could we?

chatting with friends the other day, our topic of conversation flowed seamlessly to the state of our bodies…after discussing at great length the state of the world, of course. there were the expected aches and pains to be mulled over and an ample number of healing suggestions made and much love and compassion expressed. and then there was silence…the silence of recognition that our bodies may have become unfamiliar territory. we no longer knew what we could, or could not, do. we no longer knew what unexpected, and probably unwanted, challenge would arise next.



into this conversation came the idea of loving our bodies exactly as they are. someone mused, “i wonder if i could do that. could i truly accept and embrace my continually aching back?”


we sat in silence again, each of us pondering our personal relationship with these changes.

someone else looked up and smiled. she declared very clearly, “i can…because i don’t want to live in the alternative.”

another friend then asked, very quietly, “can i regard my body as sacred? it doesn’t look the same or feel the same as it did, but it is still the same body. i saw it as sacred in the past. why not now?”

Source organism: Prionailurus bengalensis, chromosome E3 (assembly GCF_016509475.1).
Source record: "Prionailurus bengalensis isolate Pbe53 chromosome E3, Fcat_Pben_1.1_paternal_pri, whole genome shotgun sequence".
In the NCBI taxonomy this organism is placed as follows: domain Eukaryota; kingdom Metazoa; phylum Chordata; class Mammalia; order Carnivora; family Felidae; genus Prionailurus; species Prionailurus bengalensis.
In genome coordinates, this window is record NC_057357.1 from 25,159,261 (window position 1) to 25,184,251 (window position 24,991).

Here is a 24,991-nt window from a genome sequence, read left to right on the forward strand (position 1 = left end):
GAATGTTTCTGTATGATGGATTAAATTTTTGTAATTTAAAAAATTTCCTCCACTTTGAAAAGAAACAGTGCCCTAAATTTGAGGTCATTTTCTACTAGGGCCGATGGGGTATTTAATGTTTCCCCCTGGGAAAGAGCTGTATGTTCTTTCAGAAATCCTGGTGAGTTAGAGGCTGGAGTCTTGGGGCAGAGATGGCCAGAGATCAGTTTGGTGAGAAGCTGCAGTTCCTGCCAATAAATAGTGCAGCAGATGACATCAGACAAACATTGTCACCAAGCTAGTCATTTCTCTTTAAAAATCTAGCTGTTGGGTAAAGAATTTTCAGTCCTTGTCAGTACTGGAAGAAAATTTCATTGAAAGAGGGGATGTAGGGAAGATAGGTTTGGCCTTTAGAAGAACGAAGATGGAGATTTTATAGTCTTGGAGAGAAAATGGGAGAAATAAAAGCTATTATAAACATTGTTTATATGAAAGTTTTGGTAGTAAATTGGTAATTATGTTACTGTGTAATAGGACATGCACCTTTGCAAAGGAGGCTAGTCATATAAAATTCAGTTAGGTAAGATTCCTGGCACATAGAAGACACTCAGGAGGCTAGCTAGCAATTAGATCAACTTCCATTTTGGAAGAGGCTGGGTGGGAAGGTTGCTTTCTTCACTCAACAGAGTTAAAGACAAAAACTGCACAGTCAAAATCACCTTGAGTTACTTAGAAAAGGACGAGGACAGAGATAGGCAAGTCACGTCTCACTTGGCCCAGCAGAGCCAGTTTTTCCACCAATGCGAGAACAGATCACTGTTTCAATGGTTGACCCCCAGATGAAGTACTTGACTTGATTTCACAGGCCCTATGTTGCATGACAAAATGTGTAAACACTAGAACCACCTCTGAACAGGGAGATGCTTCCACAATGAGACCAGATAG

we sat in silence again, letting the space between us grow with possibility. could this be our elder contribution to the world? could this view of the fully embodied older self bring an opening into the world? could this relatively small shift in consciousness mark a major shift to elderhood?

it may not address the dire issues of our time. however, it can make our experience of each year, each day, each moment very different.


may i be one of the illumined ones who sees the body as the temple, and so realise the great bliss of transforming its every activity into worship and ecstasy. ~~abhinavagupta



(abhinavagupta (c. 950 – 1016 AD[1][2]) was a philosopher, mystic and aesthetician from kashmir.[3] He was also considered an influential musician, poet, dramatist, exegete, theologian, and logician[4][5] – a polymathic personality who exercised strong influences on Indian culture. thank you, guru google.)